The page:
Navy to introduce new incentives for sailors on ground in combat zones
The following correction to this story was posted September 8, 2006: A Sept 8 story on Navy incentives should have said that award points count toward promotions but are not required for advancement. Also, the incentives are expected to be rolled out over the next several months, but no firm effective date has been established.
ARLINGTON, Va. — The Navy plans to announce several incentives for sailors serving on the ground in combat zones, said Capt. Kelly McDowell, part of a task force focusing on individual augmentees.
The Navy is still working out eligibility for any incentives, Navy officials said.
More than 11,000 sailors are serving on the ground in the 26 countries under U.S. Central Command’s responsibility, of which more than 8,500 are serving as augmentees for ground forces, said Navy spokesman Lt. Trey Brown.
The changes were prompted after Chief of Naval Operations Adm. Mike Mullen “got an earful” from individual augmentees about their personal and professional concerns during a trip to Iraq, McDowell said.
Effective March 7, 2007, the incentives are meant to reward sailors who have taken on tough assignments, he said.
Under one incentive, enlisted sailors from E-3 to E-6 would receive two award points toward a promotion for serving 179 days or more on the ground in combat zones, McDowell said.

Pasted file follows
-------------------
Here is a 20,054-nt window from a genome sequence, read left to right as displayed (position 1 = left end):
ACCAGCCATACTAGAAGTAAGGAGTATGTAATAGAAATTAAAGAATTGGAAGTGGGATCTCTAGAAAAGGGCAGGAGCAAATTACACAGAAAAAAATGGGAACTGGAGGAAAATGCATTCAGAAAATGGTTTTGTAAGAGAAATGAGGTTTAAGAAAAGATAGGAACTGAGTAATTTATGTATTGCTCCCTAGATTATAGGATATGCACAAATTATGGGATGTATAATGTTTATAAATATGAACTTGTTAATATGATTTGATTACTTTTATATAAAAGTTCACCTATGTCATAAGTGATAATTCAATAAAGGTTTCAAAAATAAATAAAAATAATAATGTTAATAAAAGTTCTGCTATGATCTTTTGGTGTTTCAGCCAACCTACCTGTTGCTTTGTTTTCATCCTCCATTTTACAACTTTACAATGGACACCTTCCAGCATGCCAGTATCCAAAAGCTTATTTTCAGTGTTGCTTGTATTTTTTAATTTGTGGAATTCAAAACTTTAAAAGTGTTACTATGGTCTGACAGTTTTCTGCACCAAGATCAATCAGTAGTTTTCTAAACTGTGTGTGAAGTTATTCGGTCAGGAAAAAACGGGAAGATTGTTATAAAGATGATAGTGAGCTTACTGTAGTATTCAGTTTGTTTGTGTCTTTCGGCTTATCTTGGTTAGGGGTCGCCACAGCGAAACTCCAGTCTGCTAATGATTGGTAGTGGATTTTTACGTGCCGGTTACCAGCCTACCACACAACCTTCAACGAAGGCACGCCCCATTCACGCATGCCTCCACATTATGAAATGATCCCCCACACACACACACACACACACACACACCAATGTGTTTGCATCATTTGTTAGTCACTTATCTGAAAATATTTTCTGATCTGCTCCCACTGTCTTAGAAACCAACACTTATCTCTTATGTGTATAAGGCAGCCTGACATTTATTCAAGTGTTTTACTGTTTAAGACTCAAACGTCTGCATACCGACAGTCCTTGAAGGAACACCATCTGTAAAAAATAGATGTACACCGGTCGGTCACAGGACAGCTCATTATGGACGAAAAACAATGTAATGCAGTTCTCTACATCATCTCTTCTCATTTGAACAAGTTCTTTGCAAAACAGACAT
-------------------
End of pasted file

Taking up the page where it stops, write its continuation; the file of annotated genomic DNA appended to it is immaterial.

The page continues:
Sailors from E-3 to E-5 need 10 award points to advance to the next rank, and E-6 sailors need 12 award points to advance, he said.
Another incentive would allow sailors from E-3 to E-6 to take their advancement exams before or after completing their tours downrange, McDowell said.
Eligible sailors also could receive back-pay if they miss an exam cycle while deployed in a designated combat zone and advance after their tour is completed, he said.
Other incentives specifically target individual augmentees, who unlike other deployed sailors are pulled from their normal jobs to support the war on terrorism, Navy officials said.
Most augmentees are reservists, Brown said.
One incentive would allow individual augmentees — both officers and enlisted sailors — to count their time downrange toward their shore duty, McDowell said.
For example, sailors who serve one year in a combat zone can request that they get an extra year of shore duty, while those sailors deployed in a noncombat zone can request an extra six months of shore duty, he said.
Neither enlisted sailors nor officers are required to take the extra shore duty, he added.
Other incentives: Individual augmentees can decide which coast in the continental United States they can serve on after completing their tour; and the government would pay the moving expenses of augmentee’s families who move while their loved one is deployed, McDowell said.